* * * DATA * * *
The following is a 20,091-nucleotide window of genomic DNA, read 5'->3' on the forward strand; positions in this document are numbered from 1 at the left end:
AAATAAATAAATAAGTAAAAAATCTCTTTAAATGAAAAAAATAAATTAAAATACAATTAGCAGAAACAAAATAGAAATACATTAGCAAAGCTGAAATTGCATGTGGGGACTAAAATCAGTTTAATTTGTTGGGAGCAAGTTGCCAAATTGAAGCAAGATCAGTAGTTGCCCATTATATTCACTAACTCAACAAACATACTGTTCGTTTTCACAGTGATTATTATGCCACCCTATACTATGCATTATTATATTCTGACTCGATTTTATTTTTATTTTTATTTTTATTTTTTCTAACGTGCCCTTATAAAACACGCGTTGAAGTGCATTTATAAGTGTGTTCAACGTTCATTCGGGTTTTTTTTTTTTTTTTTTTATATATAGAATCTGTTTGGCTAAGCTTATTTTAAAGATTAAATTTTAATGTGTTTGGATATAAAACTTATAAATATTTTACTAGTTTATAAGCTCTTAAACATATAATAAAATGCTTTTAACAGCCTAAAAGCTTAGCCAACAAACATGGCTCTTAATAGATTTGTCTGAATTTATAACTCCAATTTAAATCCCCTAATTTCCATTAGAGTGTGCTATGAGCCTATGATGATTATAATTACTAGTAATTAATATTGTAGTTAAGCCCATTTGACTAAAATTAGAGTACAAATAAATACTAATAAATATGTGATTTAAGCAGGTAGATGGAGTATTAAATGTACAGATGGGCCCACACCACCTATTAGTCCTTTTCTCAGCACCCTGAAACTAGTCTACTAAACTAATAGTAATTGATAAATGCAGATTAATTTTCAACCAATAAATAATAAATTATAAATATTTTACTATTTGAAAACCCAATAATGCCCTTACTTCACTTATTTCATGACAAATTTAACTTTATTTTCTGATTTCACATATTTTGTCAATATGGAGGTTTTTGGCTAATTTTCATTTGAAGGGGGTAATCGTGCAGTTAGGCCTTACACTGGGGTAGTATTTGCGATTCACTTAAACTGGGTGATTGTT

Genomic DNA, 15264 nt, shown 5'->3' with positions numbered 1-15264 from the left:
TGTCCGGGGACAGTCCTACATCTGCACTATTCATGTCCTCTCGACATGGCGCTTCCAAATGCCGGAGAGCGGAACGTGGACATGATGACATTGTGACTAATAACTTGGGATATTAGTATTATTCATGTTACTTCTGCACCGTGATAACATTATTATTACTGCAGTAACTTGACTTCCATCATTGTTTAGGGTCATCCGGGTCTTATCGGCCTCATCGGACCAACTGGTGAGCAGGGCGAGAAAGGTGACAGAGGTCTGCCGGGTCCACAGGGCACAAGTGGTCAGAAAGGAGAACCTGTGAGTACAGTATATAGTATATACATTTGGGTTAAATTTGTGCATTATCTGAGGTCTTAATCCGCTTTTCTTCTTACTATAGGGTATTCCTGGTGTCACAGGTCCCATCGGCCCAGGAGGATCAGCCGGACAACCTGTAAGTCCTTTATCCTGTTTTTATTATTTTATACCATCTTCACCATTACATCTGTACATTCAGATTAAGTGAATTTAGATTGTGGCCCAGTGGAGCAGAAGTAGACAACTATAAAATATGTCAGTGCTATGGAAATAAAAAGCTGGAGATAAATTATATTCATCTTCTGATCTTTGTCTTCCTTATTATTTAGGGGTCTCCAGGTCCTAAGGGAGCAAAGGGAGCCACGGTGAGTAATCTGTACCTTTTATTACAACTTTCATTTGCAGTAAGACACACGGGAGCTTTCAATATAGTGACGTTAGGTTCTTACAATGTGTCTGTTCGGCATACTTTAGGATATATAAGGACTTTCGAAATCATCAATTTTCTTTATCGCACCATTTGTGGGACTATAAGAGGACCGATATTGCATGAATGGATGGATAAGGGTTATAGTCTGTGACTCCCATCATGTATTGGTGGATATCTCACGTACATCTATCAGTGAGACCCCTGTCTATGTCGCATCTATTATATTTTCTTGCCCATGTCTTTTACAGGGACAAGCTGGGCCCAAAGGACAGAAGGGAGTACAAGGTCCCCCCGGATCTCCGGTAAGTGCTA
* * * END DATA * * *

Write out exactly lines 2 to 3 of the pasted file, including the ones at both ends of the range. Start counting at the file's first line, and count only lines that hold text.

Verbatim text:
AAATAAATAAATAAGTAAAAAATCTCTTTAAATGAAAAAAATAAATTAAAATACAATTAGCAGAAACAAAATAGAAATACATTAGCAAAGCTGAAATTGCATGTGGGGACTAAAATCAGTTTAATTTGTTGGGAGCAAGTTGCCAAATTGAAGCAAGATCAGTAGTTGCCCATTATATTCACTAACTCAACAAACATACTGTTCGTTTTCACAGTGATTATTATGCCACCCTATACTATGCATTATTATATTCTGACTCGATTTTATTTTTATTTTTATTTTTATTTTTTCTAACGTGCCCTTATAAAACACGCGTTGAAGTGCATTTATAAGTGTGTTCAACGTTCATTCGGGTTTTTTTTTTTTTTTTTTTATATATAGAATCTGTTTGGCTAAGCTTATTTTAAAGATTAAATTTTAATGTGTTTGGATATAAAACTTATAAATATTTTACTAGTTTATAAGCTCTTAAACATATAATAAAATGCTTTTAACAGCCTAAAAGCTTAGCCAACAAACATGGCTCTTAATAGATTTGTCTGAATTTATAACTCCAATTTAAATCCCCTAATTTCCATTAGAGTGTGCTATGAGCCTATGATGATTATAATTACTAGTAATTAATATTGTAGTTAAGCCCATTTGACTAAAATTAGAGTACAAATAAATACTAATAAATATGTGATTTAAGCAGGTAGATGGAGTATTAAATGTACAGATGGGCCCACACCACCTATTAGTCCTTTTCTCAGCACCCTGAAACTAGTCTACTAAACTAATAGTAATTGATAAATGCAGATTAATTTTCAACCAATAAATAATAAATTATAAATATTTTACTATTTGAAAACCCAATAATGCCCTTACTTCACTTATTTCATGACAAATTTAACTTTATTTTCTGATTTCACATATTTTGTCAATATGGAGGTTTTTGGCTAATTTTCATTTGAAGGGGGTAATCGTGCAGTTAGGCCTTACACTGGGGTAGTATTTGCGATTCACTTAAACTGGGTGATTGTT

Genomic DNA, 15264 nt, shown 5'->3' with positions numbered 1-15264 from the left: